On-coming traffic between Belgrade and Minsk

President of Serbia, Tomislav Nikolić, arrives in Belarus on official three-day visit
In line with diplomatic protocol, the Palace of Independence hosted solemn negotiations between Tomislav Nikolić and Alexander Lukashenko, in narrow and extended formats. The heads of state signed a joint statement and, following tradition, the Serbian President planted a tree in the Avenue of Honorary Guests.


Tomislav Nikolić and Alexander Lukashenko sign joint statement in Minsk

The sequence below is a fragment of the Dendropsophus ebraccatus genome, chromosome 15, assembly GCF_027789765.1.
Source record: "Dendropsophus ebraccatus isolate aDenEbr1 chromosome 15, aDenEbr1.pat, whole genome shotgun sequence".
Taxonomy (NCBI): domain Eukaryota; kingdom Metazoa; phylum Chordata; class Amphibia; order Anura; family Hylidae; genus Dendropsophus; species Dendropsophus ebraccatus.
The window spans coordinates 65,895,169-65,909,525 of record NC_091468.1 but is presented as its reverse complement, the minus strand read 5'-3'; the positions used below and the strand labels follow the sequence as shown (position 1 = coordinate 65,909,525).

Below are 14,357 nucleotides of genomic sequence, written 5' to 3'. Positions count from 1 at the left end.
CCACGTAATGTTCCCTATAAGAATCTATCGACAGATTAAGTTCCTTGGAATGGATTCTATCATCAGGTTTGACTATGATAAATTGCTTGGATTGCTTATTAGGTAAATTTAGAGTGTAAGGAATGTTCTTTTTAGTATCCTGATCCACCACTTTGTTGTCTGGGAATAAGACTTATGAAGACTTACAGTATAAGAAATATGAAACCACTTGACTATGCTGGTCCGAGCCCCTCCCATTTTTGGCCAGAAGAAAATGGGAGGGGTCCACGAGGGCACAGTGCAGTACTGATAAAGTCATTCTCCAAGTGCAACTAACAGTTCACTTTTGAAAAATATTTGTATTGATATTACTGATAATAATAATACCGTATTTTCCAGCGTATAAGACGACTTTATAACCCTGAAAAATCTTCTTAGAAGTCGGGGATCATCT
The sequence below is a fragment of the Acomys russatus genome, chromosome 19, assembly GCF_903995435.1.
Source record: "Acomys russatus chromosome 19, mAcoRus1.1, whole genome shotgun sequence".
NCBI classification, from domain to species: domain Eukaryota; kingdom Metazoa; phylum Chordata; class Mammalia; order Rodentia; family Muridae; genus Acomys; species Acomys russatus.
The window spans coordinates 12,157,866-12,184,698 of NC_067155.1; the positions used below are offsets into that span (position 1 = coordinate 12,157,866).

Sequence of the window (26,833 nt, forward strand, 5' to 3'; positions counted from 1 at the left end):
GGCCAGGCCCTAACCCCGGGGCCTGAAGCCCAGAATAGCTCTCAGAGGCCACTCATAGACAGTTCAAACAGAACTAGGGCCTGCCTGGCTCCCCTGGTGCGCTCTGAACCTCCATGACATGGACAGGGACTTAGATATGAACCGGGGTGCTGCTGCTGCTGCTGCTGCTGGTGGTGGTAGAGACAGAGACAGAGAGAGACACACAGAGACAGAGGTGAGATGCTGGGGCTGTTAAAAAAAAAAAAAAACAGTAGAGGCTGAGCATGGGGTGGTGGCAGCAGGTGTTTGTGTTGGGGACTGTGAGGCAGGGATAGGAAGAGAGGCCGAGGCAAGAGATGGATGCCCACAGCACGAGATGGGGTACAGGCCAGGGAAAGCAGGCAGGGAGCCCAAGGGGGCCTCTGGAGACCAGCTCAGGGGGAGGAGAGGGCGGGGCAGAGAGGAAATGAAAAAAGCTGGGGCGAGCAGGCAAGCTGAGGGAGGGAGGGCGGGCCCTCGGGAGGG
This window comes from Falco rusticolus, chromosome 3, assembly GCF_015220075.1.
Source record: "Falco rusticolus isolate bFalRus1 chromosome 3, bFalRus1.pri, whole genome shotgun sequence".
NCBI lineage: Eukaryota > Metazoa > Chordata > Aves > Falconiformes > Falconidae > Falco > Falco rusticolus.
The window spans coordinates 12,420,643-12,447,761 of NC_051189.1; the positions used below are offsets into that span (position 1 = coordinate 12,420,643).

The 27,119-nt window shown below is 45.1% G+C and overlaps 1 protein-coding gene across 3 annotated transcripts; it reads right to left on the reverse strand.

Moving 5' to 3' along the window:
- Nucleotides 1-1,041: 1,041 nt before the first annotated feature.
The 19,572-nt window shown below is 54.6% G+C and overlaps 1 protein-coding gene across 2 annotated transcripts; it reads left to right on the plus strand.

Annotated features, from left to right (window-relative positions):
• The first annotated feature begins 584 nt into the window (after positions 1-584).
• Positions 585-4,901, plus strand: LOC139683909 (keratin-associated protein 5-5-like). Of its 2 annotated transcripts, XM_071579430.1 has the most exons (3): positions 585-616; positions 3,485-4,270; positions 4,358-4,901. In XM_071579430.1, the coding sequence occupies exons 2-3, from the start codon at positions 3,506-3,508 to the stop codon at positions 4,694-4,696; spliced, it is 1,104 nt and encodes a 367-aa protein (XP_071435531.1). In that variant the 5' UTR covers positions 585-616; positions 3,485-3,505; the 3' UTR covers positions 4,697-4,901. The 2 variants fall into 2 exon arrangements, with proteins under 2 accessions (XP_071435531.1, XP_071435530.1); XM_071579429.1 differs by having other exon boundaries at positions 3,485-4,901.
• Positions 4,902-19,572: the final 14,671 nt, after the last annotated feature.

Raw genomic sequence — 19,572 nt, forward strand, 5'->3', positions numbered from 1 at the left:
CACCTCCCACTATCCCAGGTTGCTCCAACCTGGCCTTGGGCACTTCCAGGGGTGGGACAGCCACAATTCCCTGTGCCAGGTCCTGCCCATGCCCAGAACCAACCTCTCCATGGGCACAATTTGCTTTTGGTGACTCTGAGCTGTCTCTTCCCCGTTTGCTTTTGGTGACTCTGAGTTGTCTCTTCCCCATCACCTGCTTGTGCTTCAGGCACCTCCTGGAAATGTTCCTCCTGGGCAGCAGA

The Balkan States well remember how, in 1999, after NATO began to attack the former Yugoslavia, Mr. Lukashenko announced his desire to visit the burning country and personally support its citizens. The President kept his word, despite the warning of the alliance that it couldn’t guarantee his security. Belgrade’s media perceived the arrival of the Belarusian Presidential airplane as symbolic, showing sincere friendship.

The recent visit included a tour of the Minsk-Mir site. The presidents of Belarus and Serbia took part in a ceremony to lay a commemorative capsule, symbolising the start of construction. An international finance centre is to be the hub of the site, helping attract prestigious finance corporations, banks, and globally-known insurance and leasing companies. Moreover, Belarusian companies will enjoy equal access to contemporary infrastructure. More than 27,000 new jobs are expected to be created.